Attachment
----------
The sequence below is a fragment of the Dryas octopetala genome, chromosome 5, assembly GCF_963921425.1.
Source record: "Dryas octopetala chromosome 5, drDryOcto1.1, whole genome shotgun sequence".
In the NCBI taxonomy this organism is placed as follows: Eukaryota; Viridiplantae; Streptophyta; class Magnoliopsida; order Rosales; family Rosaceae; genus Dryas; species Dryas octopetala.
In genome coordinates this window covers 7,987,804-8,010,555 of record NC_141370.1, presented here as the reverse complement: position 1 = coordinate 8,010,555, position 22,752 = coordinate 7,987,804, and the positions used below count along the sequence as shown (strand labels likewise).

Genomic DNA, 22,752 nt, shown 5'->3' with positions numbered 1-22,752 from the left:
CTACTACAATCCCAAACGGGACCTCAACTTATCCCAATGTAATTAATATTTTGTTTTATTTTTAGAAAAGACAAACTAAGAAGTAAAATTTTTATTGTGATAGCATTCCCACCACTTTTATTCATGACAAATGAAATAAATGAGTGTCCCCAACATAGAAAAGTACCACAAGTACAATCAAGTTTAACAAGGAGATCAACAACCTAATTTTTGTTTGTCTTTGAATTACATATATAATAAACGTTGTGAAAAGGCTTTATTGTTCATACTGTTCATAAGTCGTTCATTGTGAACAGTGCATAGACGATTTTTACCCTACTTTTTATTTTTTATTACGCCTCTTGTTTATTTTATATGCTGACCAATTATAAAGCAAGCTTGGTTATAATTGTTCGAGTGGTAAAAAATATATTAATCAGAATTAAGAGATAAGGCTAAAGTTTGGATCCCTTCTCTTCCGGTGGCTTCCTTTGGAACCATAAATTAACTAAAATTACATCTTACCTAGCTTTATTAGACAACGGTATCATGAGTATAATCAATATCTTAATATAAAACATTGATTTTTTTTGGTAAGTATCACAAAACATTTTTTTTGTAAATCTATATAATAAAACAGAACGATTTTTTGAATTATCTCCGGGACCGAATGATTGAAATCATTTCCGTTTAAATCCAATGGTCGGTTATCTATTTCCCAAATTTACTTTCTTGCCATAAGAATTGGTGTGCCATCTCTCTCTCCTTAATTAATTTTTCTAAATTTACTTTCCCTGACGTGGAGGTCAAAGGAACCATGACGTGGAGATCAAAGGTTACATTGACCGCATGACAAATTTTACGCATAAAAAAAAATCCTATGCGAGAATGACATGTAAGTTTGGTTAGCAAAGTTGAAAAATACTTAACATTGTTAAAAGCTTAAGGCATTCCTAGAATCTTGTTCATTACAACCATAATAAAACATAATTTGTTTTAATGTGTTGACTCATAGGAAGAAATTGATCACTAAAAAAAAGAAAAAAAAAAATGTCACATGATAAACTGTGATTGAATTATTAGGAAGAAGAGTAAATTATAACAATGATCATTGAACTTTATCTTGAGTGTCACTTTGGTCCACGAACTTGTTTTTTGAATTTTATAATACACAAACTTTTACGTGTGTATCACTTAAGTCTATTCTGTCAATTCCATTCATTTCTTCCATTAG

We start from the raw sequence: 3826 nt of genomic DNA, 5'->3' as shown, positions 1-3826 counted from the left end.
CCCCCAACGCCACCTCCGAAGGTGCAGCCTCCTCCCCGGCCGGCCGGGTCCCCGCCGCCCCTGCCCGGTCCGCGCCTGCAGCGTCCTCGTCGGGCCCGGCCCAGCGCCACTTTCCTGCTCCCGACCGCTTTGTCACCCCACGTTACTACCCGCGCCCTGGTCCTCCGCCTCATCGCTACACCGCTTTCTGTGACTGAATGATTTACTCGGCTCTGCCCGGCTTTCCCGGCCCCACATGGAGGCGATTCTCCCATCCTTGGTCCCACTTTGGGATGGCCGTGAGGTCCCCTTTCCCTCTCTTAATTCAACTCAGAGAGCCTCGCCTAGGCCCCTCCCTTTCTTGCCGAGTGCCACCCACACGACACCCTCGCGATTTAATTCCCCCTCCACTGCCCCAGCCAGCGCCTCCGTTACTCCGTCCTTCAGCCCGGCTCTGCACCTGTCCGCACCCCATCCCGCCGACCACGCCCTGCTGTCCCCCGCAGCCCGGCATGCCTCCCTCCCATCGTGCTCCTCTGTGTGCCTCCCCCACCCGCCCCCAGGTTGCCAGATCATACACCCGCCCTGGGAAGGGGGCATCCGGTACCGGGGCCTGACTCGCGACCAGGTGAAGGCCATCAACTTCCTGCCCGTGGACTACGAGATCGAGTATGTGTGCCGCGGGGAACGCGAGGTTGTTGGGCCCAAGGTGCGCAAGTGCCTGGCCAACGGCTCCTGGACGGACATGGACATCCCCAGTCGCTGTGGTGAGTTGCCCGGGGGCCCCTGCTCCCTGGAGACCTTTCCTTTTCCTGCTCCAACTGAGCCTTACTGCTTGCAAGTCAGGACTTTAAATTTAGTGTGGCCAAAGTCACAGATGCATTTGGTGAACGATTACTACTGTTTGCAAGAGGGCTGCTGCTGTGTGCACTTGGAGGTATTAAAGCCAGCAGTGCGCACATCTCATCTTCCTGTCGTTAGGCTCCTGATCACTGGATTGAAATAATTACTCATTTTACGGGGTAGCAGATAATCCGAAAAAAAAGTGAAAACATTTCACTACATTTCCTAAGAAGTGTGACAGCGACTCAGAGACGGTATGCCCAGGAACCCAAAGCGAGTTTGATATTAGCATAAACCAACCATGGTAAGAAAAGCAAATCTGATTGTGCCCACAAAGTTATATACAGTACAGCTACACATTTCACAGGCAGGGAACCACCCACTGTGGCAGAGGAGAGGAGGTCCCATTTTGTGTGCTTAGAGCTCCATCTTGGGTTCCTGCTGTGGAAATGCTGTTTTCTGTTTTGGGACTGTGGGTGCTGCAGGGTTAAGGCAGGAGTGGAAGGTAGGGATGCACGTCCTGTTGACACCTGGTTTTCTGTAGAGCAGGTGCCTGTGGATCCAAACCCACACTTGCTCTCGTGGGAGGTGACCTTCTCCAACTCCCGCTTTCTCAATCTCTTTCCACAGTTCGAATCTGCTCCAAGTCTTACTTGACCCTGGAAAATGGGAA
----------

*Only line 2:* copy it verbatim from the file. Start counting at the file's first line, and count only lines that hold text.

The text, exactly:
Source record: "Dryas octopetala chromosome 5, drDryOcto1.1, whole genome shotgun sequence".